Millions lost in the bullying blame game, says workplace bullying expert
The Australian economy is losing millions of dollars through industries punishing rather than preventing workplace bullying, according to a leading Australian industrial psychologist.
Dr Rod Gutierrez, principle psychologist for DuPont’s Sustainable Solutions business, says most Australian companies adopt a zero tolerance approach to bullying – and plough expensive resources into prosecuting or counseling offenders.
A parliamentary inquiry into workplace bullying is currently underway but Dr Gutierrez said research has shown that the usual systems of dealing with the problem could be ineffective.
He says much of the time and effort that currently goes into punishing workplace bullying would be better spent on preventing it and creating a psychologically safer workplace from the start.
‘If we are to truly address the problems associated with workplace bullying and its cost to the economy, we need to broaden our focus beyond punitive measures and how we deal with incidents once they have occurred,” Dr Gutierrez said.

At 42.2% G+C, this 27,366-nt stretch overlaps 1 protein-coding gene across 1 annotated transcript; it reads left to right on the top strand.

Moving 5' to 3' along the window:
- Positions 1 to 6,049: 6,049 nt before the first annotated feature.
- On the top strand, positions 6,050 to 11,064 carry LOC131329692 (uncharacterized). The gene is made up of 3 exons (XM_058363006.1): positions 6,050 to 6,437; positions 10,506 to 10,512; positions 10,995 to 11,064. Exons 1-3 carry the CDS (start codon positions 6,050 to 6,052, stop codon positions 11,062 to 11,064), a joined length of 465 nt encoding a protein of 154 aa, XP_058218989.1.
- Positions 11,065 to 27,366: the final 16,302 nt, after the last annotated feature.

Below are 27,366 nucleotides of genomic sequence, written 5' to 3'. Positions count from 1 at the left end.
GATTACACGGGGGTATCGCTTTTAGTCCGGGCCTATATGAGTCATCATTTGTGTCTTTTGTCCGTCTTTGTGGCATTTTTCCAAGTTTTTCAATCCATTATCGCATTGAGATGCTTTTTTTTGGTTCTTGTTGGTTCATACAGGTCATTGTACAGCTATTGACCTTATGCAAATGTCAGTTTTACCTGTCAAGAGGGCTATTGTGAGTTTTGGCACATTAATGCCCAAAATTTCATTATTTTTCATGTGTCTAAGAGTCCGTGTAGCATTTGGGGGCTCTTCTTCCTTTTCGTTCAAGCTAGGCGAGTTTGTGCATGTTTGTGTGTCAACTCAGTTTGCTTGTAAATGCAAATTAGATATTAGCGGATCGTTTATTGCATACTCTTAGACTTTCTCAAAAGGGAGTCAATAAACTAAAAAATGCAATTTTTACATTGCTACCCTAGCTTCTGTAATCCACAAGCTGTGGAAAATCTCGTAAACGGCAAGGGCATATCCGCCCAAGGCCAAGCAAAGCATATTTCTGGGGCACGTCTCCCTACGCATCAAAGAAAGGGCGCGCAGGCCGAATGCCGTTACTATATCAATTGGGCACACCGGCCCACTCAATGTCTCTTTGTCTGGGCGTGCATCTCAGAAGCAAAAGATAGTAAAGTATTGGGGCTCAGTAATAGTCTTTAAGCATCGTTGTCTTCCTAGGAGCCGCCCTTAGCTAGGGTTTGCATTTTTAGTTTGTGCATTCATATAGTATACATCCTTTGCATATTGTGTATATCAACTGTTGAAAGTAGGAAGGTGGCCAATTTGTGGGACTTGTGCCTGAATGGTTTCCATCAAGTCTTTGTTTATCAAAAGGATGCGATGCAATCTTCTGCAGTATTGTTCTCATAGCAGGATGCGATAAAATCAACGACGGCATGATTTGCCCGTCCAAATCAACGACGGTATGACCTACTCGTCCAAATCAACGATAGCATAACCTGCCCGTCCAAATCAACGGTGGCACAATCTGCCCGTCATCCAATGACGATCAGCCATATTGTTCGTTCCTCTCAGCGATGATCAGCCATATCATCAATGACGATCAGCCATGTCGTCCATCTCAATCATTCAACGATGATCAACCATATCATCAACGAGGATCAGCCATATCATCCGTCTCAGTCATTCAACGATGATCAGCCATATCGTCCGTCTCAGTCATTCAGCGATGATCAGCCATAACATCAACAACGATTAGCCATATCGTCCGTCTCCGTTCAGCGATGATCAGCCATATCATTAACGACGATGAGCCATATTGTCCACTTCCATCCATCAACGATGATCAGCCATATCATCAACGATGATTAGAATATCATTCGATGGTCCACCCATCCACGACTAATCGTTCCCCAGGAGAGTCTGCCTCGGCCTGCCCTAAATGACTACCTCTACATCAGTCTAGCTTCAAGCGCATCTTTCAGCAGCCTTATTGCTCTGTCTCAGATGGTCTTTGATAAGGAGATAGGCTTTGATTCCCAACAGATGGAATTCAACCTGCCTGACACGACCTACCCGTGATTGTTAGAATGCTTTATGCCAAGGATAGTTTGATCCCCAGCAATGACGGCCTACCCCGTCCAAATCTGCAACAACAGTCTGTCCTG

‘Many organizations have safety rules, oversight professionals and a system to manage performance. Yet, despite all these well-established procedural and behaviour-based reinforcement measures, incidents have shown a sharp rise over the past decade.”
According to Gutierrez, viewing workplace bullying in isolation is compounding the problem, with the health and productivity of organisations, and more broadly, the Australian economy, shouldering the huge psychological and financial repercussions.
Dr Gutierrez, who completed his doctoral thesis on the issue and who is one of a handful of his profession in major corporate roles, said that a new approach is needed.
‘The issue of workplace bullying is incredibly complex and requires a holistic approach that considers the risk factors, associated effects, organisational culture and values, and individual circumstances, as well as punitive measures.
‘What is clear is that workplace bullying is one of the risk factors to the development of work related psychopathology, which if found to have been significantly contributed to by the employment of a person, may result in compensable psychological injury.
‘Far more can be achieved when we take a more holistic view of both the risk factors and their associated effects, allowing governments, organizations and individuals to more effectively deal with and stamp out this problem. The wider problem being workplace related psychopathology as well as its causes.’